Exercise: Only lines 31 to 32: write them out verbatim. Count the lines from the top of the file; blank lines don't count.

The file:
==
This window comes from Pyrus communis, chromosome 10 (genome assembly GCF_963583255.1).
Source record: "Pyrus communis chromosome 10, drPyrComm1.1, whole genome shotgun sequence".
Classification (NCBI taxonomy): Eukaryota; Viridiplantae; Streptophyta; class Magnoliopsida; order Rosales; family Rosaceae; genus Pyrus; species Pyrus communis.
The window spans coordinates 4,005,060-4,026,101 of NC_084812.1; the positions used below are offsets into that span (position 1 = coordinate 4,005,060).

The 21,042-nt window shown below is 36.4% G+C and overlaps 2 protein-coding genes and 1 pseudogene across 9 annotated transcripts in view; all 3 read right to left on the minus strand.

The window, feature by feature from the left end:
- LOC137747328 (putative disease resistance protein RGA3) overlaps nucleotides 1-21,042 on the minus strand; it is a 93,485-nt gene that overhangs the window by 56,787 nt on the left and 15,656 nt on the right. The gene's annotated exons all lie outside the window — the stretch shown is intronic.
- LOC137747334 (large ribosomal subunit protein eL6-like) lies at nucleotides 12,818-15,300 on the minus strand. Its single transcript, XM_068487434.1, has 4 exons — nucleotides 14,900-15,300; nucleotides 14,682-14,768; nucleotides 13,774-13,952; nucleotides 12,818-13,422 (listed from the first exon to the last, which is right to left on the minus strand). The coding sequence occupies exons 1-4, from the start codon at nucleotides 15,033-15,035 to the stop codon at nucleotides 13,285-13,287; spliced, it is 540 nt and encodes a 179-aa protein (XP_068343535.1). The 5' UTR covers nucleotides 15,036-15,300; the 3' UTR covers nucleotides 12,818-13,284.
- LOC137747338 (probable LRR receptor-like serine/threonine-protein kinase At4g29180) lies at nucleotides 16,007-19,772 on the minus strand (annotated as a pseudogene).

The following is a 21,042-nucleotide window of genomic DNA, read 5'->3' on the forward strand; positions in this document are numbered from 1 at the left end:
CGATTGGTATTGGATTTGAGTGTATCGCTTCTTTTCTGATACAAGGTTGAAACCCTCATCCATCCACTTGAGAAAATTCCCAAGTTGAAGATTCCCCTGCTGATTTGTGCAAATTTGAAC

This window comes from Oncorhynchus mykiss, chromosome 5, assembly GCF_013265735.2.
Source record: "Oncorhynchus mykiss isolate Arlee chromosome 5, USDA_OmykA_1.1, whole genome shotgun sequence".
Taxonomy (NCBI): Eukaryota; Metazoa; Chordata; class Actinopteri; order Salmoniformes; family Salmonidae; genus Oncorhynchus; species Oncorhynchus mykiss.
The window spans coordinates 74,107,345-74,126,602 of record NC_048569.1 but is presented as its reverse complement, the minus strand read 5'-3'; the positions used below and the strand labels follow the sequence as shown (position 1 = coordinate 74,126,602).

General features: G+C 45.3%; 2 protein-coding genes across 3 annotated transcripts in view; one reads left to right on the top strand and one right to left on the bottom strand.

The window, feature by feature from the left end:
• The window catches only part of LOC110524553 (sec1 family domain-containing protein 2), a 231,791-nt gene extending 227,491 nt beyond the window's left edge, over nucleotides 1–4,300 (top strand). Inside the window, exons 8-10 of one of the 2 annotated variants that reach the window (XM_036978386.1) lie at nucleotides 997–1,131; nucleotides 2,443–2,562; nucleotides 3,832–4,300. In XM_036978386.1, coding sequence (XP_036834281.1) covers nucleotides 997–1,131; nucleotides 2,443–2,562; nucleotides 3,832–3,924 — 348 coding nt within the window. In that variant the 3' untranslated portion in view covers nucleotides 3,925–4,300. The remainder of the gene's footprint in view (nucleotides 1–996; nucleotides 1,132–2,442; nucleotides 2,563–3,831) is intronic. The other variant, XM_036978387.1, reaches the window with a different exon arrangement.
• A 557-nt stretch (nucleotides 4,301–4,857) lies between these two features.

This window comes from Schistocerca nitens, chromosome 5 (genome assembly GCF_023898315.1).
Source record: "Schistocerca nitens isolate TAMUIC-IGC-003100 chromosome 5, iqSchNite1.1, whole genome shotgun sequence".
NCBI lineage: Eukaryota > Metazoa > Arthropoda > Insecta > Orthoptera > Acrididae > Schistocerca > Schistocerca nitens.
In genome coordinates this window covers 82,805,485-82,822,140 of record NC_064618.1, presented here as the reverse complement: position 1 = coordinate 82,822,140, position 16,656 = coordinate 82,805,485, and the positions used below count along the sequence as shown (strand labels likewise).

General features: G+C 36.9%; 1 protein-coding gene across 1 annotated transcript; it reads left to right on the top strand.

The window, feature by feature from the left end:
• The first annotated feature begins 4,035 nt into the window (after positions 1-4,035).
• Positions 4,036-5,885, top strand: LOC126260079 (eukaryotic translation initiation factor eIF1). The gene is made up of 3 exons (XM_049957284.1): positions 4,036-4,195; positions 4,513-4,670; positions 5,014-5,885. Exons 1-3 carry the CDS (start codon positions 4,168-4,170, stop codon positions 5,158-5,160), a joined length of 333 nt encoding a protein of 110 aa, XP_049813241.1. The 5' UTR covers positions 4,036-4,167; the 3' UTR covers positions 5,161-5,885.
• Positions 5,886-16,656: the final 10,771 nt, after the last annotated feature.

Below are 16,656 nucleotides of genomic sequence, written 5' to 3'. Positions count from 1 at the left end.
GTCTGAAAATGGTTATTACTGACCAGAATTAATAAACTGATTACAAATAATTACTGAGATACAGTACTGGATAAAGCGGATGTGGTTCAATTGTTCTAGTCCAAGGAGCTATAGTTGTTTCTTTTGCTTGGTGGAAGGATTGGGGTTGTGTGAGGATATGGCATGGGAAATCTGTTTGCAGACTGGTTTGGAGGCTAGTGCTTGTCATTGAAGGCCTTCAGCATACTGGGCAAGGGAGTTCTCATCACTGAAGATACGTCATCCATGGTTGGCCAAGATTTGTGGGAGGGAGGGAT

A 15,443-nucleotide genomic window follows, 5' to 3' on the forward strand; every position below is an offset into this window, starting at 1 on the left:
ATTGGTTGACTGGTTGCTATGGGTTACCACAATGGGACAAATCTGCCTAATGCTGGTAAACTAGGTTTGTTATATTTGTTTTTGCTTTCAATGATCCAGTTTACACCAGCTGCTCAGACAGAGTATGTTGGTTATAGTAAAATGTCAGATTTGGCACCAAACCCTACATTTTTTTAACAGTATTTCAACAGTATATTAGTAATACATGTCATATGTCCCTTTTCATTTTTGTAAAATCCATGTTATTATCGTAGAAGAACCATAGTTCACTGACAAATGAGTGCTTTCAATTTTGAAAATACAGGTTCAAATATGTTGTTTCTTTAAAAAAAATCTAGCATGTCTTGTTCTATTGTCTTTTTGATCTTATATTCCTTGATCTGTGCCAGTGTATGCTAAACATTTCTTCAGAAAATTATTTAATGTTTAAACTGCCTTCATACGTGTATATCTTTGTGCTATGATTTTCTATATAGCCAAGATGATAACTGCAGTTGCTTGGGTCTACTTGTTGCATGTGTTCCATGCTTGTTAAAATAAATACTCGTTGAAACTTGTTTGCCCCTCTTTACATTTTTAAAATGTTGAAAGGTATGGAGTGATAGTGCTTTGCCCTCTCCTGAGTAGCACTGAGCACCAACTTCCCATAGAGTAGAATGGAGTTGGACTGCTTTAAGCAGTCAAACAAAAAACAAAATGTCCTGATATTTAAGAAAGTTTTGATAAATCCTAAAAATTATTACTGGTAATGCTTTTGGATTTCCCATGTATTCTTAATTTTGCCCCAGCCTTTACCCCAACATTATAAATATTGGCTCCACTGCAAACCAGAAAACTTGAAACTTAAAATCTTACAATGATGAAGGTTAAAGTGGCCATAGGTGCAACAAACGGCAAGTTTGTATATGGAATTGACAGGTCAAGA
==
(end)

A 15,443-nucleotide genomic window follows, 5' to 3' on the forward strand; every position below is an offset into this window, starting at 1 on the left:
ATTGGTTGACTGGTTGCTATGGGTTACCACAATGGGACAAATCTGCCTAATGCTGGTAAACTAGGTTTGTTATATTTGTTTTTGCTTTCAATGATCCAGTTTACACCAGCTGCTCAGACAGAGTATGTTGGTTATAGTAAAATGTCAGATTTGGCACCAAACCCTACATTTTTTTAACAGTATTTCAACAGTATATTAGTAATACATGTCATATGTCCCTTTTCATTTTTGTAAAATCCATGTTATTATCGTAGAAGAACCATAGTTCACTGACAAATGAGTGCTTTCAATTTTGAAAATACAGGTTCAAATATGTTGTTTCTTTAAAAAAAATCTAGCATGTCTTGTTCTATTGTCTTTTTGATCTTATATTCCTTGATCTGTGCCAGTGTATGCTAAACATTTCTTCAGAAAATTATTTAATGTTTAAACTGCCTTCATACGTGTATATCTTTGTGCTATGATTTTCTATATAGCCAAGATGATAACTGCAGTTGCTTGGGTCTACTTGTTGCATGTGTTCCATGCTTGTTAAAATAAATACTCGTTGAAACTTGTTTGCCCCTCTTTACATTTTTAAAATGTTGAAAGGTATGGAGTGATAGTGCTTTGCCCTCTCCTGAGTAGCACTGAGCACCAACTTCCCATAGAGTAGAATGGAGTTGGACTGCTTTAAGCAGTCAAACAAAAAACAAAATGTCCTGATATTTAAGAAAGTTTTGATAAATCCTAAAAATTATTACTGGTAATGCTTTTGGATTTCCCATGTATTCTTAATTTTGCCCCAGCCTTTACCCCAACATTATAAATATTGGCTCCACTGCAAACCAGAAAACTTGAAACTTAAAATCTTACAATGATGAAGGTTAAAGTGGCCATAGGTGCAACAAACGGCAAGTTTGTATATGGAATTGACAGGTCAAGA